by Jill Robinson
Cultural exchange is critical in building a world community that embraces diversity, tolerance and an openness to different ideas and ways of thinking. Life experiences vary from person to person, and learning from others’ stories is a way to better understand why people react in certain ways.
To do this, we need to know how to listen and engage in conversation. Reading “Beth’s Blog” today, her guest writer, Allison Fine, addresses how conversation in social media sites have the potential to create positive change. This made me think, and I agree, but the key in conversation is more than speaking, more importantly it involves listening. Sites like Twitter, Facebook, MySpace, etc. create an environment where we are more than happy to post what we are doing and feeling at the moment. I am happy to comment on my emotions from one hour to the other, or what I had to eat for lunch, but there is potential for so much more interaction. There is incredible amounts of resources to engage with more people with diverse backgrounds and interests, but to be effective we must LISTEN.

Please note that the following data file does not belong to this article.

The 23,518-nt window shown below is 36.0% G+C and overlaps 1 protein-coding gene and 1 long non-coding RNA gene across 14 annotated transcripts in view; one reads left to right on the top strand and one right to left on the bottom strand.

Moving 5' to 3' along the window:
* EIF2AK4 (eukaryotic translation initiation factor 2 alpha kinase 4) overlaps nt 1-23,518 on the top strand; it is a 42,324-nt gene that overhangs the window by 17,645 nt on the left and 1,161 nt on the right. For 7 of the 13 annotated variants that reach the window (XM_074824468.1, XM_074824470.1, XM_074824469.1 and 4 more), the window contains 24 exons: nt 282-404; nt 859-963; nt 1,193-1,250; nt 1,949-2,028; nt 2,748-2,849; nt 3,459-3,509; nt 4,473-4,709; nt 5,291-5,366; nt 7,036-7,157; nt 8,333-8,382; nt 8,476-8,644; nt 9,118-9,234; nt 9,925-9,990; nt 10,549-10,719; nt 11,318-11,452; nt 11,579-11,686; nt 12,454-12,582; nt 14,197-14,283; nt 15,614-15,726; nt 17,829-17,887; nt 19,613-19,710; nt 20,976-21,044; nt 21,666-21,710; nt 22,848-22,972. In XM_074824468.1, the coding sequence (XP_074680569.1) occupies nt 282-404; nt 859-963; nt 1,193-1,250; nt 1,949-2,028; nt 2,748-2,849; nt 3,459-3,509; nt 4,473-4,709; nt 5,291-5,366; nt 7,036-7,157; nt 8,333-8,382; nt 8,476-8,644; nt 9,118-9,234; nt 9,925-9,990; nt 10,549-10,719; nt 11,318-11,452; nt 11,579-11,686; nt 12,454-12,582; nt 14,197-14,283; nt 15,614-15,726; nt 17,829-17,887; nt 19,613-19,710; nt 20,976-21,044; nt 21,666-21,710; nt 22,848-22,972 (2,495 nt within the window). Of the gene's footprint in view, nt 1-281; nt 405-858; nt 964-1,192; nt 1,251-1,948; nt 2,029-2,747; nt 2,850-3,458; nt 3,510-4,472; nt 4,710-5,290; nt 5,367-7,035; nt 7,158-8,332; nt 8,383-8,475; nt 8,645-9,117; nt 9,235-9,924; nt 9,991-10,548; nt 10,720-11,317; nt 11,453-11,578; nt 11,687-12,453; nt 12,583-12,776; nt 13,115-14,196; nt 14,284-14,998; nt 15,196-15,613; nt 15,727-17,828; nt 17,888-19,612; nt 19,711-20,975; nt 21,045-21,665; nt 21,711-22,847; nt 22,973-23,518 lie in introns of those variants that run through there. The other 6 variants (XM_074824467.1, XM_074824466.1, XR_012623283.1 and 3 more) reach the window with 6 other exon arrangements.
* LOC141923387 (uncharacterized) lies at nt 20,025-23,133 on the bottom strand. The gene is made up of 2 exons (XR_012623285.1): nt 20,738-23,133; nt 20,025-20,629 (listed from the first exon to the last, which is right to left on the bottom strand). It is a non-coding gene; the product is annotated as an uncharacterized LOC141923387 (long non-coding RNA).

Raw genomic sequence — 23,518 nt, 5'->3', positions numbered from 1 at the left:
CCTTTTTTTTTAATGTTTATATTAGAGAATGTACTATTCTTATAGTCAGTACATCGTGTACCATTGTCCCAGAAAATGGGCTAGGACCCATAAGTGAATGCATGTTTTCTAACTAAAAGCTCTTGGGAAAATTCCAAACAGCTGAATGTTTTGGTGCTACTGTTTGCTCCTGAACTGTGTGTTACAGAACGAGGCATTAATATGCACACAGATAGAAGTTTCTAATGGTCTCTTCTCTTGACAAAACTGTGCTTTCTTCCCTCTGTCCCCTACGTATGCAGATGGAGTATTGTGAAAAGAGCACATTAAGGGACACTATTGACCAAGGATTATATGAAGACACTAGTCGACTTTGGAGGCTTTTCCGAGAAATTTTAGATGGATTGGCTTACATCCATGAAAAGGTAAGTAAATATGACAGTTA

Working in an environment that is passionate about cultural exchange and travel experiences it is critical that people understand the art of conversation, of adapting and of appreciating traditions and routines that might seem unfamiliar. Greenheart Travel provides participants with experiences all over the world, and it is amazing to see how some people really grow from engaging with their community or host family.
One participant volunteered in Ghana as an English teacher, and during her stay she tought much more than grammer, more age groups than the junior high class she was inititally placed, and created a library in an old storage room before she returned home. She did all this because she understood the power of conversation. Her ability to listen led to understanding of why certain situations were occuring in the school. Students needed access to reading materials, and she wanted to provide that basic need.
Society is in a critical place, where conversations between governments and ethnic groups and members of international societies can move us forward or stagnate us in conflict. Conversation at a basic, human level is the first step in making sure cultural exchange is successful.
My fluency in different languages might be limited, but I know how to smile, to say thank you in what ever country I am visiting and I’m willing to learn. This might involve a lot of hand gestures, but that in itself communicating. Conversation in cultural exchange is why we travel, why we trudge through security lines in an airport, brave a foreign transportation system, or struggle to order bottled water without bubbles in French. These experiences make us who we are as individuals, and re-telling stories of your trip to Ecuador is a lot more exciting if it involves more characters than yourself.